James Bond Stockdale (great name . . . A real James Bond) was Vice Admiral and one of the most highly decorated officers in U.S. Naval history.

He is perhaps most known for his Vice Presidential candidacy alongside Texas billionaire, Ross Perot in the 1992 election.

But there is so much more to the story of Stockdale.

While serving in the Vietnam War as a Naval pilot, Stockdale found himself caught behind enemy lines and survived as a P.O.W. for seven years.  To say he was tortured would be an understatement.

In Good to Great, Jim Collins profiles Stockdale and identifies the next step of enduring greatness (Disciplined Thought) through what he calls the “Stockdale Paradox.”

The paradox, according to Collins, is to “Retain unwavering faith that you can and will prevail in the end, regardless of the difficulties, and at the same time have the discipline to confront the most brutal facts of your current reality, whatever they might be.”

In an interview with Collins, Stockdale stated: “I never lost faith in the end of the story, I never doubted not only that I would get out, but also that I would prevail in the end and turn the experience into the defining event of my life, which, in retrospect, I would not trade.”

When Collins asked the Admiral who didn’t make it out of Vietnam, he replied: “Oh, that’s easy, the optimists. Oh, they were the ones who said, ‘We’re going to be out by Christmas.’ And Christmas would come, and Christmas would go. Then they’d say, ‘We’re going to be out by Easter.’ And Easter would come, and Easter would go. And then Thanksgiving, and then it would be Christmas again. And they died of a broken heart.”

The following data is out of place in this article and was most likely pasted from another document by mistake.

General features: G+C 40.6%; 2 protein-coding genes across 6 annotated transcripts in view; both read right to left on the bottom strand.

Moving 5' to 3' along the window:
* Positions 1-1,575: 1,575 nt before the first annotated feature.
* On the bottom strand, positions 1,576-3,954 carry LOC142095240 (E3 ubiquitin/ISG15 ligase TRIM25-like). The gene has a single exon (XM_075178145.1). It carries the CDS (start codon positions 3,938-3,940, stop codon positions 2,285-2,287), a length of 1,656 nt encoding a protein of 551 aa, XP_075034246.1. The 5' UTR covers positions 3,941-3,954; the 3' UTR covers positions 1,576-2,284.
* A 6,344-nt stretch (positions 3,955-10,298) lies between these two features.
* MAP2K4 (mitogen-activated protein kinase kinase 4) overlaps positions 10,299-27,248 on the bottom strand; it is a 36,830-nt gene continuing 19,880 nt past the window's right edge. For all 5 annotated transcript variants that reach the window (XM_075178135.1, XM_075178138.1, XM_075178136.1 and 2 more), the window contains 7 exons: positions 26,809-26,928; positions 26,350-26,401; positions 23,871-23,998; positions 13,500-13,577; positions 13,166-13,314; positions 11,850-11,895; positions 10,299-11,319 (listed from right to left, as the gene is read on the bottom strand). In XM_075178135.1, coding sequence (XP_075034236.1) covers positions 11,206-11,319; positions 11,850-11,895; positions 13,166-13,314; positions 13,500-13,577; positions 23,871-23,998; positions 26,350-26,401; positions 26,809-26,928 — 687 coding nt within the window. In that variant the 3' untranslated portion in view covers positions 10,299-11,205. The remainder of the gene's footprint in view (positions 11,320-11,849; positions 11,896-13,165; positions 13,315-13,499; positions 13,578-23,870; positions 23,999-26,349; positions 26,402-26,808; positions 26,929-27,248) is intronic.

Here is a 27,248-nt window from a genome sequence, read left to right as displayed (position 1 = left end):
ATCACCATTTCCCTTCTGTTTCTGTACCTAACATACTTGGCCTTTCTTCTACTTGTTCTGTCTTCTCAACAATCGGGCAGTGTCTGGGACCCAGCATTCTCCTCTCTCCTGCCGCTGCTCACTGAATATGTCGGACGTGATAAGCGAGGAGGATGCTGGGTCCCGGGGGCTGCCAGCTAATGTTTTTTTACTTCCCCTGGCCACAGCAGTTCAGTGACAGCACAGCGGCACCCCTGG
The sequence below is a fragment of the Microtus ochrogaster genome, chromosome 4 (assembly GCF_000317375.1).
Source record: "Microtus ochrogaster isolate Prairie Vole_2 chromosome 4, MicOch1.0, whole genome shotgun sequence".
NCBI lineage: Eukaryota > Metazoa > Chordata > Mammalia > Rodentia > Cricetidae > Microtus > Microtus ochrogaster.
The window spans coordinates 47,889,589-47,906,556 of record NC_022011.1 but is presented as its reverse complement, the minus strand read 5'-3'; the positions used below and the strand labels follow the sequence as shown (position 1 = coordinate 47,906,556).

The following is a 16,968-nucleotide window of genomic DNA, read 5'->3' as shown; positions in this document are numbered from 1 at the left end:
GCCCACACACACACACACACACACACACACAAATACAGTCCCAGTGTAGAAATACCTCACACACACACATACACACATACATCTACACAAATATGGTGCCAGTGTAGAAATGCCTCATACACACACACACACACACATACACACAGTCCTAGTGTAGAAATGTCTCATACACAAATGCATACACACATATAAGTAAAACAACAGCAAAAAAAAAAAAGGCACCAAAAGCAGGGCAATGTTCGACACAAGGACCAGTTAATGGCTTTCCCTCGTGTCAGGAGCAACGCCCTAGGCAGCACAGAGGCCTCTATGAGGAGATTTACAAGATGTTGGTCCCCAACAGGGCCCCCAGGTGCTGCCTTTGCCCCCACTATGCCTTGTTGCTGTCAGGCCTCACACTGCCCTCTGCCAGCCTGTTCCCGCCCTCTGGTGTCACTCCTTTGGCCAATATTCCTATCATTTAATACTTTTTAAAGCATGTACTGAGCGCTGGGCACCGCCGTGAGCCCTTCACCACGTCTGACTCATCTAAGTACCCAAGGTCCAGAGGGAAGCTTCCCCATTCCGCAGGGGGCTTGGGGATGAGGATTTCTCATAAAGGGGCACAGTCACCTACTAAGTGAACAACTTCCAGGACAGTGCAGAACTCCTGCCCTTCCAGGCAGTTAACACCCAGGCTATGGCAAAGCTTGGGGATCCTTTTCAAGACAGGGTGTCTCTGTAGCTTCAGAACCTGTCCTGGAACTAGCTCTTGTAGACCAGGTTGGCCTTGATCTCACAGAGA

Stockdale then added: “This is a very important lesson. You must never confuse faith that you will prevail in the end—which you can never afford to lose—with the discipline to confront the most brutal facts of your current reality, whatever they might be.”

As a leader it is sometimes easy to ignore the truth . . . The brutal facts.

In fact, good leaders usually aren’t interested in the truth.  They are simply longing for calm seas.

But not the great ones.  Great leaders foster an environment for truth telling.  They are disciplined in their thinking and seek to understand their current reality, no matter how ugly it might be.

Great leaders build an environment of trust and communication.  They are open to ideas and input from others on the team.

And when things are stagnate or even declining, great (Level 5) leaders take responsibility for the reality (personal humility) and bring their best (professional will) to the table.

Why not take an inventory of your leadership as you begin a new year?

Never loose hope that you will prevail in the end.  But at the same time, don’t ignore the brutal facts.

Greatness is a choice; not something you luck into or maintain because of past successes.

Live by the Stockdale Paradox and you will be on your way toward greatness.